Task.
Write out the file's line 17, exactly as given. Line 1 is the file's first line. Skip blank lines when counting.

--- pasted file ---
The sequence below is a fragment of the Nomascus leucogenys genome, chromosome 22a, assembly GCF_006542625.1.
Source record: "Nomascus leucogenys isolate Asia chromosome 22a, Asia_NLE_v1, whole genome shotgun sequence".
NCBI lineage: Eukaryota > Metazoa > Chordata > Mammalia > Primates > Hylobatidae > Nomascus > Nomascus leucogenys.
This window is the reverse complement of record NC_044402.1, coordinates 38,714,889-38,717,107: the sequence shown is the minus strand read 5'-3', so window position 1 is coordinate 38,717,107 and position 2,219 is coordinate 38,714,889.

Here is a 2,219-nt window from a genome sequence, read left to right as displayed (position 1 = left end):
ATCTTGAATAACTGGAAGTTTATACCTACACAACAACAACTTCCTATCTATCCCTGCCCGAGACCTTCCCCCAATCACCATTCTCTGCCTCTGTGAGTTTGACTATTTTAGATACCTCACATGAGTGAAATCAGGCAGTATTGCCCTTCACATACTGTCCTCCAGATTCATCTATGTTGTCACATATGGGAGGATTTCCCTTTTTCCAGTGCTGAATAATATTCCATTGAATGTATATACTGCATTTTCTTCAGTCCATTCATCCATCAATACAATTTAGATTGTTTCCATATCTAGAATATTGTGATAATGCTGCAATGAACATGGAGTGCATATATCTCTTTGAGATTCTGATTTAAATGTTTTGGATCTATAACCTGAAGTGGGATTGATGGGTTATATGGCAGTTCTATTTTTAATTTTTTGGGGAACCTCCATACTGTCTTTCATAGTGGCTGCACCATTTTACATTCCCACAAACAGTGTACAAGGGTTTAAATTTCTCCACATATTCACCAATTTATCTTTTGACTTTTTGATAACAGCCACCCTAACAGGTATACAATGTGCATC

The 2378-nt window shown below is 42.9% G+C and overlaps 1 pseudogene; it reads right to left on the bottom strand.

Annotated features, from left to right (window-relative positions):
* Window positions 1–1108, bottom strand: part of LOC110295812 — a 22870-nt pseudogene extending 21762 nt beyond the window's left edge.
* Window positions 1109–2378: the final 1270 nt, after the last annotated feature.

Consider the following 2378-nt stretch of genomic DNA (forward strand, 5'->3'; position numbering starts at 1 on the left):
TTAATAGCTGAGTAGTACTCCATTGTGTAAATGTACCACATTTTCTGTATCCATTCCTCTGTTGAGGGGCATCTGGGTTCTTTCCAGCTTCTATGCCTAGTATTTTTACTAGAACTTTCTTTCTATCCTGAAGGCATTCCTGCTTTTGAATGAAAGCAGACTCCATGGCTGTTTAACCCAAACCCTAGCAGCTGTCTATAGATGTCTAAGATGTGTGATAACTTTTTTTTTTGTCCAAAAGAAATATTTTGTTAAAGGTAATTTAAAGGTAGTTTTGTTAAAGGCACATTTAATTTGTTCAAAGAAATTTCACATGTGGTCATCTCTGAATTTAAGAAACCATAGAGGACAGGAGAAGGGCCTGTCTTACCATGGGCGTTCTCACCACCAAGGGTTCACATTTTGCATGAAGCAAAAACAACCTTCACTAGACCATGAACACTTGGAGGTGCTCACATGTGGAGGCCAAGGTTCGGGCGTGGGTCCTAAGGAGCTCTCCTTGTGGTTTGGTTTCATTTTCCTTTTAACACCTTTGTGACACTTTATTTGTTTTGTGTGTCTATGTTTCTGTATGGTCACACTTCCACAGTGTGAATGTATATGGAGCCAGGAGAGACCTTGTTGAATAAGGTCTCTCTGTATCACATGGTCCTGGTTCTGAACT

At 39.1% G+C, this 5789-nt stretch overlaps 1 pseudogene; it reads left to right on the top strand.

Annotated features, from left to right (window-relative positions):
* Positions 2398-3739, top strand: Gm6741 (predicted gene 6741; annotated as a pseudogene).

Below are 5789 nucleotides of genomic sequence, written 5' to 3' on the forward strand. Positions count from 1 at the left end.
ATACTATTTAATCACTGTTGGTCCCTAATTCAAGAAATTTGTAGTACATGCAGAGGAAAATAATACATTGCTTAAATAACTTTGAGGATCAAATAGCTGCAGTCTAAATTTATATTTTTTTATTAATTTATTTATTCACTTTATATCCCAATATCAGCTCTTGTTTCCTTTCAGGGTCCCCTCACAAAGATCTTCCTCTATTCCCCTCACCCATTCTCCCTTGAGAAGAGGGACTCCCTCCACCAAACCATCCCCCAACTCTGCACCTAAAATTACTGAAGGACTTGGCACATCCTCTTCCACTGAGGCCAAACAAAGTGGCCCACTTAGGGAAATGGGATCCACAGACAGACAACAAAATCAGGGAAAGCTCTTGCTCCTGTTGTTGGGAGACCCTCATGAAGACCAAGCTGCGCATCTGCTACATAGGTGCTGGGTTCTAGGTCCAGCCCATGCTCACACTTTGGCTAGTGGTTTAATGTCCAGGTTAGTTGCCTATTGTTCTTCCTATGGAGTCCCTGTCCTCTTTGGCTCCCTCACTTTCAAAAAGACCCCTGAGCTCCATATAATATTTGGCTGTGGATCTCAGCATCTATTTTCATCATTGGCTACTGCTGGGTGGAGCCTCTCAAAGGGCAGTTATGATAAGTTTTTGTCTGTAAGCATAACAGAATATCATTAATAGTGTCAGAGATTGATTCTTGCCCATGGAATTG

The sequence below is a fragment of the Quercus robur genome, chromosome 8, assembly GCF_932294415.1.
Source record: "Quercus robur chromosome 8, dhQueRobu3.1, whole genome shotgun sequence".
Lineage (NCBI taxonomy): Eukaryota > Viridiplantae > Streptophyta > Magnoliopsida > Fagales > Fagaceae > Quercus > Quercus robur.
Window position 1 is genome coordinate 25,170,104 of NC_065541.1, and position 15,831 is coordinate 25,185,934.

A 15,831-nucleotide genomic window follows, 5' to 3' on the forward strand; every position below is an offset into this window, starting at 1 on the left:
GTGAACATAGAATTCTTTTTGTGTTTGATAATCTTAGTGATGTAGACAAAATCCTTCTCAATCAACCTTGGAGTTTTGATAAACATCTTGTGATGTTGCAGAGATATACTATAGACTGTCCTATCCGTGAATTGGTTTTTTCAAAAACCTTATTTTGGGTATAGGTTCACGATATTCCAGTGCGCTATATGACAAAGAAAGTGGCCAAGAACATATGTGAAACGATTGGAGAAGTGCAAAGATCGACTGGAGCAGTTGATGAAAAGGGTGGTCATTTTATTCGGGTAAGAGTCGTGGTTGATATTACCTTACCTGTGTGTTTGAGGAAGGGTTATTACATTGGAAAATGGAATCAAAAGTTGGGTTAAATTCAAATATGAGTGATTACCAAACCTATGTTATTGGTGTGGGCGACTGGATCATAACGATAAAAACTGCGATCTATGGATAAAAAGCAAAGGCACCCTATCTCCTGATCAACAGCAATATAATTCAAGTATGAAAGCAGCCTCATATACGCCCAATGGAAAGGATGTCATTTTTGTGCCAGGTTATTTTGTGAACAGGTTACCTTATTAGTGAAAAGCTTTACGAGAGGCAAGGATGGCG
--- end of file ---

ATACTATTTAATCACTGTTGGTCCCTAATTCAAGAAATTTGTAGTACATGCAGAGGAAAATAATACATTGCTTAAATAACTTTGAGGATCAAATAGCTGCAGTCTAAATTTATATTTTTTTATTAATTTATTTATTCACTTTATATCCCAATATCAGCTCTTGTTTCCTTTCAGGGTCCCCTCACAAAGATCTTCCTCTATTCCCCTCACCCATTCTCCCTTGAGAAGAGGGACTCCCTCCACCAAACCATCCCCCAACTCTGCACCTAAAATTACTGAAGGACTTGGCACATCCTCTTCCACTGAGGCCAAACAAAGTGGCCCACTTAGGGAAATGGGATCCACAGACAGACAACAAAATCAGGGAAAGCTCTTGCTCCTGTTGTTGGGAGACCCTCATGAAGACCAAGCTGCGCATCTGCTACATAGGTGCTGGGTTCTAGGTCCAGCCCATGCTCACACTTTGGCTAGTGGTTTAATGTCCAGGTTAGTTGCCTATTGTTCTTCCTATGGAGTCCCTGTCCTCTTTGGCTCCCTCACTTTCAAAAAGACCCCTGAGCTCCATATAATATTTGGCTGTGGATCTCAGCATCTATTTTCATCATTGGCTACTGCTGGGTGGAGCCTCTCAAAGGGCAGTTATGATAAGTTTTTGTCTGTAAGCATAACAGAATATCATTAATAGTGTCAGAGATTGATTCTTGCCCATGGAATTG